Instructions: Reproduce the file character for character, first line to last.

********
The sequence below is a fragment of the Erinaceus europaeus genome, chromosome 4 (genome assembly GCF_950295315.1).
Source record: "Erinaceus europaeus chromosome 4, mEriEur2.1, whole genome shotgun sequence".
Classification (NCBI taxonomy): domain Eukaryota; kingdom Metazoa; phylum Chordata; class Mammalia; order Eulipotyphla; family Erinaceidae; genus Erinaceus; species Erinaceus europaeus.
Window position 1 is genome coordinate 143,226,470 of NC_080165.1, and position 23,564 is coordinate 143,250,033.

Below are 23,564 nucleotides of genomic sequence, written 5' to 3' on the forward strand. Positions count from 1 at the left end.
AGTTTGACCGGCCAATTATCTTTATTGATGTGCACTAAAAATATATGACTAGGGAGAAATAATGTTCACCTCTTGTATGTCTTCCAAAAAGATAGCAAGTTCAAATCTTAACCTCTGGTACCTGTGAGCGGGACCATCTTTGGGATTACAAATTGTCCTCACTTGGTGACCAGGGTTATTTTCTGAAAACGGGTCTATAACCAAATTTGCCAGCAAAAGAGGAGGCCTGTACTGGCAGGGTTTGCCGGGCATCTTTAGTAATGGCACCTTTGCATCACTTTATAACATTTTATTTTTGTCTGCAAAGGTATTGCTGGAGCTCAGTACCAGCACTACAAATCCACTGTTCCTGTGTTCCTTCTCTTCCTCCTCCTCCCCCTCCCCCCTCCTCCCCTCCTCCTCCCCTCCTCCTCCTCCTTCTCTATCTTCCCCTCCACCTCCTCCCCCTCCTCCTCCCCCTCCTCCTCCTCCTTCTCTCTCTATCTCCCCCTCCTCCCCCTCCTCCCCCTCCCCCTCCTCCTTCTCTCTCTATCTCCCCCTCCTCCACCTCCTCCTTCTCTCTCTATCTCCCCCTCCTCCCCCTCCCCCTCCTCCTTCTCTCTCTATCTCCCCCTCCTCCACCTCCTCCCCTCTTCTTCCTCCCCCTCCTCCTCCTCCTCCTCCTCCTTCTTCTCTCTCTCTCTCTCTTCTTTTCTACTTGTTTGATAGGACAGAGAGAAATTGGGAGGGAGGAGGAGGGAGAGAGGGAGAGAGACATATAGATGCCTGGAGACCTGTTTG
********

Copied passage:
The sequence below is a fragment of the Erinaceus europaeus genome, chromosome 4 (genome assembly GCF_950295315.1).
Source record: "Erinaceus europaeus chromosome 4, mEriEur2.1, whole genome shotgun sequence".
Classification (NCBI taxonomy): domain Eukaryota; kingdom Metazoa; phylum Chordata; class Mammalia; order Eulipotyphla; family Erinaceidae; genus Erinaceus; species Erinaceus europaeus.
Window position 1 is genome coordinate 143,226,470 of NC_080165.1, and position 23,564 is coordinate 143,250,033.

Below are 23,564 nucleotides of genomic sequence, written 5' to 3' on the forward strand. Positions count from 1 at the left end.
AGTTTGACCGGCCAATTATCTTTATTGATGTGCACTAAAAATATATGACTAGGGAGAAATAATGTTCACCTCTTGTATGTCTTCCAAAAAGATAGCAAGTTCAAATCTTAACCTCTGGTACCTGTGAGCGGGACCATCTTTGGGATTACAAATTGTCCTCACTTGGTGACCAGGGTTATTTTCTGAAAACGGGTCTATAACCAAATTTGCCAGCAAAAGAGGAGGCCTGTACTGGCAGGGTTTGCCGGGCATCTTTAGTAATGGCACCTTTGCATCACTTTATAACATTTTATTTTTGTCTGCAAAGGTATTGCTGGAGCTCAGTACCAGCACTACAAATCCACTGTTCCTGTGTTCCTTCTCTTCCTCCTCCTCCCCCTCCCCCCTCCTCCCCTCCTCCTCCCCTCCTCCTCCTCCTTCTCTATCTTCCCCTCCACCTCCTCCCCCTCCTCCTCCCCCTCCTCCTCCTCCTTCTCTCTCTATCTCCCCCTCCTCCCCCTCCTCCCCCTCCCCCTCCTCCTTCTCTCTCTATCTCCCCCTCCTCCACCTCCTCCTTCTCTCTCTATCTCCCCCTCCTCCCCCTCCCCCTCCTCCTTCTCTCTCTATCTCCCCCTCCTCCACCTCCTCCCCTCTTCTTCCTCCCCCTCCTCCTCCTCCTCCTCCTCCTTCTTCTCTCTCTCTCTCTCTTCTTTTCTACTTGTTTGATAGGACAGAGAGAAATTGGGAGGGAGGAGGAGGGAGAGAGGGAGAGAGACATATAGATGCCTGGAGACCTGTTTG